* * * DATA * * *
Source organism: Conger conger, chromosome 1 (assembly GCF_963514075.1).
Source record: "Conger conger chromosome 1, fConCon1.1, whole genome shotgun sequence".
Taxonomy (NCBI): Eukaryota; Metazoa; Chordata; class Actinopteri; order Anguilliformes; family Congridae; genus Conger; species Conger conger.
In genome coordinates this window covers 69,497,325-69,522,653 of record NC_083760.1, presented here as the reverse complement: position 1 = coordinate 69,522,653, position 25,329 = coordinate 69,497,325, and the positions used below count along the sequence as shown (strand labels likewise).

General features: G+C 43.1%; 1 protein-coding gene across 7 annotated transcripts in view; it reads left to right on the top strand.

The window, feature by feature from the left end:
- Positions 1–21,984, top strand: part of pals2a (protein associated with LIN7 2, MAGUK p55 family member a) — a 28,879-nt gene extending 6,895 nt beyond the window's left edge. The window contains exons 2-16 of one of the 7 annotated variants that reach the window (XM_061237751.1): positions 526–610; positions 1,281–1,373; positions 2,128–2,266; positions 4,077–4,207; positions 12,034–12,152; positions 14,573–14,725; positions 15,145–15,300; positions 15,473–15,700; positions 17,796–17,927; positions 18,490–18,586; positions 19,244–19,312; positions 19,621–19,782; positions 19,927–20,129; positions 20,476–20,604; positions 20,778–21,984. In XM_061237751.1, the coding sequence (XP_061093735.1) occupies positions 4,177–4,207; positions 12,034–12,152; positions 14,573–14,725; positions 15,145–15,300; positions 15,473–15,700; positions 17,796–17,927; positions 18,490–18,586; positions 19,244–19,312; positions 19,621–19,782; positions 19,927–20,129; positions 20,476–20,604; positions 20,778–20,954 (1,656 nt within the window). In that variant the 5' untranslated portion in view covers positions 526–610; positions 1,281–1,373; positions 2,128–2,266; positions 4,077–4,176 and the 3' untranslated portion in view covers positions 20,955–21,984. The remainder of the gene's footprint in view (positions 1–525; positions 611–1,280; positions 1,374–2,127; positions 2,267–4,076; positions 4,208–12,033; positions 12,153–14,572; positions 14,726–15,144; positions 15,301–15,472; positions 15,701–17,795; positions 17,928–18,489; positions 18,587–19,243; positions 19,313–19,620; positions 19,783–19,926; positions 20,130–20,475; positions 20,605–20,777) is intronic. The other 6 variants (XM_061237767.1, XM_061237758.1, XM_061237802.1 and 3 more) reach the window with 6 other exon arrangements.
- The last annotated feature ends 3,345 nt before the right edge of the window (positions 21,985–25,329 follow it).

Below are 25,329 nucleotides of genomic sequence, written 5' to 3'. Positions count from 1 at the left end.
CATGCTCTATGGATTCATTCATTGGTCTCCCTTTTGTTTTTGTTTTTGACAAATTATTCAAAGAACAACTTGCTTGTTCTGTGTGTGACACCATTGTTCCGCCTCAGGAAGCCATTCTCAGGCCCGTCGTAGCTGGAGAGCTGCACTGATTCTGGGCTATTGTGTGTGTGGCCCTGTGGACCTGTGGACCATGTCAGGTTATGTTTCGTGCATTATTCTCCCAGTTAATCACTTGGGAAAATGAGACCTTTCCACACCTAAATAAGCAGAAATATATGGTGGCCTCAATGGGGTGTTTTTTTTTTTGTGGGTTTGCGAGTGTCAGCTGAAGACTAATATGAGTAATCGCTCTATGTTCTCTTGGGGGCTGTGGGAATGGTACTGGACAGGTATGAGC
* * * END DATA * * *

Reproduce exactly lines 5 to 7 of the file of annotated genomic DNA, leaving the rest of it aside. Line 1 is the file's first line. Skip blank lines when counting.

General features: G+C 43.1%; 1 protein-coding gene across 7 annotated transcripts in view; it reads left to right on the top strand.

The window, feature by feature from the left end:
- Positions 1–21,984, top strand: part of pals2a (protein associated with LIN7 2, MAGUK p55 family member a) — a 28,879-nt gene extending 6,895 nt beyond the window's left edge. The window contains exons 2-16 of one of the 7 annotated variants that reach the window (XM_061237751.1): positions 526–610; positions 1,281–1,373; positions 2,128–2,266; positions 4,077–4,207; positions 12,034–12,152; positions 14,573–14,725; positions 15,145–15,300; positions 15,473–15,700; positions 17,796–17,927; positions 18,490–18,586; positions 19,244–19,312; positions 19,621–19,782; positions 19,927–20,129; positions 20,476–20,604; positions 20,778–21,984. In XM_061237751.1, the coding sequence (XP_061093735.1) occupies positions 4,177–4,207; positions 12,034–12,152; positions 14,573–14,725; positions 15,145–15,300; positions 15,473–15,700; positions 17,796–17,927; positions 18,490–18,586; positions 19,244–19,312; positions 19,621–19,782; positions 19,927–20,129; positions 20,476–20,604; positions 20,778–20,954 (1,656 nt within the window). In that variant the 5' untranslated portion in view covers positions 526–610; positions 1,281–1,373; positions 2,128–2,266; positions 4,077–4,176 and the 3' untranslated portion in view covers positions 20,955–21,984. The remainder of the gene's footprint in view (positions 1–525; positions 611–1,280; positions 1,374–2,127; positions 2,267–4,076; positions 4,208–12,033; positions 12,153–14,572; positions 14,726–15,144; positions 15,301–15,472; positions 15,701–17,795; positions 17,928–18,489; positions 18,587–19,243; positions 19,313–19,620; positions 19,783–19,926; positions 20,130–20,475; positions 20,605–20,777) is intronic. The other 6 variants (XM_061237767.1, XM_061237758.1, XM_061237802.1 and 3 more) reach the window with 6 other exon arrangements.